Did you know that the history of residential wiring dates back to 1879 when Thomas Edison lit up a few homes in New York. 1892 he was awarded a patent for the electrical conductor. Armored cable was first used in 1899 and BX has been around since 1903 but not widely used until the 1930’s. NM cable first came onto the market in 1926. 1962 was the beginning of having equipment grounding for all branch circuits popularized the use of NM cable with ground. This us just a small snippet of what is contained in the article. Click here for the entire article: History_of_Residential_Wiring_practices_in_the_USA
As a Home inspector it, is important to not the presence of absence of arc fault protection in homes. Smoke alarms, fire extinguishers and escape ladders are all examples of emergency equipment used in homes to take action when a fire occurs. An AFCI is a product that is designed to detect a wide range of arcing electrical faults to help reduce the electrical system from being an ignition source of a fire. Conventional over-current protective devices do not detect low level hazardous arcing currents that have the potential to initiate electrical fires. It is well known that electrical fires do exist and take many lives and damage or destroy significant amounts of property. Electrical fires can be a silent killer occurring in areas of the home that are hidden from view and early detection. The objective is to protect the circuit in a manner that will reduce its chances of being a source of an electrical fire.
Unlike a standard circuit breaker detecting overloads and short circuits, an AFCI utilizes advanced electronic technology to “sense” the different arcing conditions. While there are different technologies employed to measure arcs by the various AFCI manufacturers, the end result is the same, detecting parallel arcs (line to line, line to neutral and line to ground) and/or series arcs (arcing in series with one of the conductors).
How does arc fault detection work? In essence, the detection is accomplished by the use of advanced electronic technology to monitor the circuit for the presence of “normal” and “dangerous” arcing conditions. Some equipment in the home, such as a motor driven vacuum cleaner or furnace motor, naturally creates arcs. This is considered to be a normal arcing condition. Another normal arcing condition that can sometimes be seen is when a light switch is turned off and the opening of the contacts creates an arc.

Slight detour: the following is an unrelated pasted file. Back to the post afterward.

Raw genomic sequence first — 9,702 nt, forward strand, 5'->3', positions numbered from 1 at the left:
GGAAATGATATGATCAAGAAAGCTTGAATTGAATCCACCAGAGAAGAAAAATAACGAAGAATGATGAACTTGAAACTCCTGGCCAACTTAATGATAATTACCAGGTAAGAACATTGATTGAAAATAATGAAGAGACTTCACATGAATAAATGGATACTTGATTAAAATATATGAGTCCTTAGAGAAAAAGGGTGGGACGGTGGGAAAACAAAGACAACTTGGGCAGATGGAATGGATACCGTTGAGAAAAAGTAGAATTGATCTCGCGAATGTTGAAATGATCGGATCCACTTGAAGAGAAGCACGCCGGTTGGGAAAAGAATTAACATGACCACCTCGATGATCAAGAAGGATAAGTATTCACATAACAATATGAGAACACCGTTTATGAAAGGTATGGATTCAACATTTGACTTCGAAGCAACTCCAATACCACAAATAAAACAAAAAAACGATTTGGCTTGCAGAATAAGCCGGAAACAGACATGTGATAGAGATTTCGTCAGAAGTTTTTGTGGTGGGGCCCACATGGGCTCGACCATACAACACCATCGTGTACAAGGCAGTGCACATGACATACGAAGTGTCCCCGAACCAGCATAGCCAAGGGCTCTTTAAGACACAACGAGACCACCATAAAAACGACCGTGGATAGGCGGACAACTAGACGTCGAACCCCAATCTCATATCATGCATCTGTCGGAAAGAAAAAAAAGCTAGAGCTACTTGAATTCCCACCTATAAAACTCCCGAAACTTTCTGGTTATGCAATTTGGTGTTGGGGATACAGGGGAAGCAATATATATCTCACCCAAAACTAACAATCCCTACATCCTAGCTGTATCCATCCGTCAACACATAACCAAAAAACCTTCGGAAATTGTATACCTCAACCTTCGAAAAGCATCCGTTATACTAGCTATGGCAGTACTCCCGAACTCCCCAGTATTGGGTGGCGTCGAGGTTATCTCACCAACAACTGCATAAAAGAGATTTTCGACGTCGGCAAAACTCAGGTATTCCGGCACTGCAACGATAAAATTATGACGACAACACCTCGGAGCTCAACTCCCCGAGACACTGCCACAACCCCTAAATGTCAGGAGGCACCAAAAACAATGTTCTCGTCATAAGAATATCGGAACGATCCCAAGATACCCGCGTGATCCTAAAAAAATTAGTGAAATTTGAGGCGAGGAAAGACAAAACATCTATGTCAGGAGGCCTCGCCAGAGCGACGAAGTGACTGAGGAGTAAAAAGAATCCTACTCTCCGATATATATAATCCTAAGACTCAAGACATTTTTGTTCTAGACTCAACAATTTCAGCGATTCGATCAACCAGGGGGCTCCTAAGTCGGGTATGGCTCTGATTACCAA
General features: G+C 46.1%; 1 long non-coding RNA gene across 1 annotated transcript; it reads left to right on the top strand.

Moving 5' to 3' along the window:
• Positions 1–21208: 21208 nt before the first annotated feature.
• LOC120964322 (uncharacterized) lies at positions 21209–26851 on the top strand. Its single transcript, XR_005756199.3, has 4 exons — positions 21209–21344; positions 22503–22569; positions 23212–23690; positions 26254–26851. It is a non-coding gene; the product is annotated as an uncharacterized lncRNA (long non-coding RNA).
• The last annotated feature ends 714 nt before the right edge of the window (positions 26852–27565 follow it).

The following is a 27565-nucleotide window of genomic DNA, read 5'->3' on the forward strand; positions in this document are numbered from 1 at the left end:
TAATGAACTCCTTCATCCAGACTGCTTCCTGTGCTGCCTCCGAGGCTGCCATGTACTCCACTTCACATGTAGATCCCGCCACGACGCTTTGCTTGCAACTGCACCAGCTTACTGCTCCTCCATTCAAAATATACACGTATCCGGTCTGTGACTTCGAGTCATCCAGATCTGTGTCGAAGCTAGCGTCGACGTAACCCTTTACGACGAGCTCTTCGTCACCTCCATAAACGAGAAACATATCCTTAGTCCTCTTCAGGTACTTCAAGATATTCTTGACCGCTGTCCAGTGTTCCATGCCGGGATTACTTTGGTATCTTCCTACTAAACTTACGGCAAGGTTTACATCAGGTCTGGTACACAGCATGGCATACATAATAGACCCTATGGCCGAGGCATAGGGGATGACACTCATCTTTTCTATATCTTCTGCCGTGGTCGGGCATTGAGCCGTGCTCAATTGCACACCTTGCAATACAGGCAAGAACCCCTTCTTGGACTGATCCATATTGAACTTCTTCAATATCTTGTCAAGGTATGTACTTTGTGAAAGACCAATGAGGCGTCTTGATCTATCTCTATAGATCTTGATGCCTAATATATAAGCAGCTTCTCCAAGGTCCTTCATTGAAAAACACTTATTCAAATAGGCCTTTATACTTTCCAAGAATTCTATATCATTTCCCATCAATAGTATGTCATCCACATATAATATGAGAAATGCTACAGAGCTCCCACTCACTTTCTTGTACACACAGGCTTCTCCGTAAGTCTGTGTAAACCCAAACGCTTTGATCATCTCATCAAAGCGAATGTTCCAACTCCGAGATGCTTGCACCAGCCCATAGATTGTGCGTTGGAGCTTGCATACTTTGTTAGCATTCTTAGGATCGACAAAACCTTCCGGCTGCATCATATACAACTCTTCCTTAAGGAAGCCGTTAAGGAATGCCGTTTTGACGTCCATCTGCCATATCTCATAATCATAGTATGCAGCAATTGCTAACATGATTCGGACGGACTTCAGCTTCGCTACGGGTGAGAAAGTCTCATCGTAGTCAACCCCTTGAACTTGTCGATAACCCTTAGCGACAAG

A dangerous arc, as mentioned earlier, occurs for many reasons including damage of the electrical conductor insulation. When arcing occurs, the AFCI analyzes the characteristics of the event and determines if it is a hazardous event. AFCI manufacturers test for the hundreds of possible operating conditions and then program their devices to monitor constantly for the normal and dangerous arcing conditions.
The following chart lists the years / code cycles when the requirements for AFCI protection went into effect. The chart was created by Jerry Peck and used with his permission.
PDF version: afci-chart
Posted by Bill Siegel Florida Home Inspection Team Inc 305-490-2513
Miami Home inspector Miami Building inspector
The installation of tankless water heaters, at least here in Florida, require that permits be pulled if it is a new installation. A plumbing permit is needed because pipes have to be added and an Electrical permit is needed to run the wires and upgrade the breaker. Most people do not hire the proper contractors for the installation, as they think they can do it themselves. I have yet to see one installed correctly, which can lead to leak and possible injury down the road.